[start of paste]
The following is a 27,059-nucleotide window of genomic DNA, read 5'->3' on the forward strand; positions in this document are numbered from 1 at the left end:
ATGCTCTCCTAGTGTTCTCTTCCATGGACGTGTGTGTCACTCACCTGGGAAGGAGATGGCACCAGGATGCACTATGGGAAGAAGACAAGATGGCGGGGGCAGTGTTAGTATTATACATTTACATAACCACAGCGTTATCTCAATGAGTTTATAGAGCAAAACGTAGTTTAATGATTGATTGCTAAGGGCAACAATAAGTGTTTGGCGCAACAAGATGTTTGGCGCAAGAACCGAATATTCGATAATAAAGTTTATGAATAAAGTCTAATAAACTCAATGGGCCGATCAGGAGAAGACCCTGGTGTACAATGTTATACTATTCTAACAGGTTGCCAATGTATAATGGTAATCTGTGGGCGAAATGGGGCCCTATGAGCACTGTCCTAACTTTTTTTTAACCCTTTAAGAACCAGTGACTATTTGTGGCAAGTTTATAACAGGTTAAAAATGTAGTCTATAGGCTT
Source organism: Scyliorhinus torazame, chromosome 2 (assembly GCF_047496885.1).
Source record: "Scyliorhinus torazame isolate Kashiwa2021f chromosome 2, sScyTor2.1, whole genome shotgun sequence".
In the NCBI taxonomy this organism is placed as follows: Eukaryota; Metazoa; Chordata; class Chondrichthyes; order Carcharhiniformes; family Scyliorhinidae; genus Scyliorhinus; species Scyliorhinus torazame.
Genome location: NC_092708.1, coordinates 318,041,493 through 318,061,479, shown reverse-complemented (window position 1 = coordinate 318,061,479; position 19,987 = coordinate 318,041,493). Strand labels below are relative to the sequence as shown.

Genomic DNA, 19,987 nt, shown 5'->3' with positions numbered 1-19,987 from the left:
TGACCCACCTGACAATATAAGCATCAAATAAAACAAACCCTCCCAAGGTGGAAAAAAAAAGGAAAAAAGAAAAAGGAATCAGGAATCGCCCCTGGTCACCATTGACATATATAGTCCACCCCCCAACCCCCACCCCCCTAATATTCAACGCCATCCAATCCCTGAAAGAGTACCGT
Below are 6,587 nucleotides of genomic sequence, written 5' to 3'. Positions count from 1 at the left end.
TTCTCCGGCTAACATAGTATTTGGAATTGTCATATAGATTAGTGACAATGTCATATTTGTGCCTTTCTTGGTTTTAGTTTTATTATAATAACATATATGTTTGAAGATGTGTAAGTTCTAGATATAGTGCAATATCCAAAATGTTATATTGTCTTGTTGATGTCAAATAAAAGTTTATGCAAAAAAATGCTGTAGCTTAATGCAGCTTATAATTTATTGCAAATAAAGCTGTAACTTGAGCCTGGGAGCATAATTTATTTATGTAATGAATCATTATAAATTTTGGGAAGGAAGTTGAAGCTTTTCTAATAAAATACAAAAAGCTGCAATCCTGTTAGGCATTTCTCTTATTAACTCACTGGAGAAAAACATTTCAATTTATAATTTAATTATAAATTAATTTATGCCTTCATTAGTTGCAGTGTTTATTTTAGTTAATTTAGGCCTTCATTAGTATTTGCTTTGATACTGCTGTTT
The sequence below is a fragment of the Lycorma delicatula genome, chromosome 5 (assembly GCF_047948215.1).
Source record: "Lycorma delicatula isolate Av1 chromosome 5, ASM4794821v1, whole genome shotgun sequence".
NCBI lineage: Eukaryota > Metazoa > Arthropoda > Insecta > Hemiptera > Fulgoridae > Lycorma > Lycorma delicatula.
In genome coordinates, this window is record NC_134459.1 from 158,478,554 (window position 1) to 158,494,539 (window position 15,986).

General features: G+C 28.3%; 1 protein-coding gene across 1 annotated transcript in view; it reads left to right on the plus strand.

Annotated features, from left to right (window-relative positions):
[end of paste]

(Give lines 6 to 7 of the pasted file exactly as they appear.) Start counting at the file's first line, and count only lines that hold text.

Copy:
Genome location: NC_092708.1, coordinates 318,041,493 through 318,061,479, shown reverse-complemented (window position 1 = coordinate 318,061,479; position 19,987 = coordinate 318,041,493). Strand labels below are relative to the sequence as shown.

Genomic DNA, 19,987 nt, shown 5'->3' with positions numbered 1-19,987 from the left: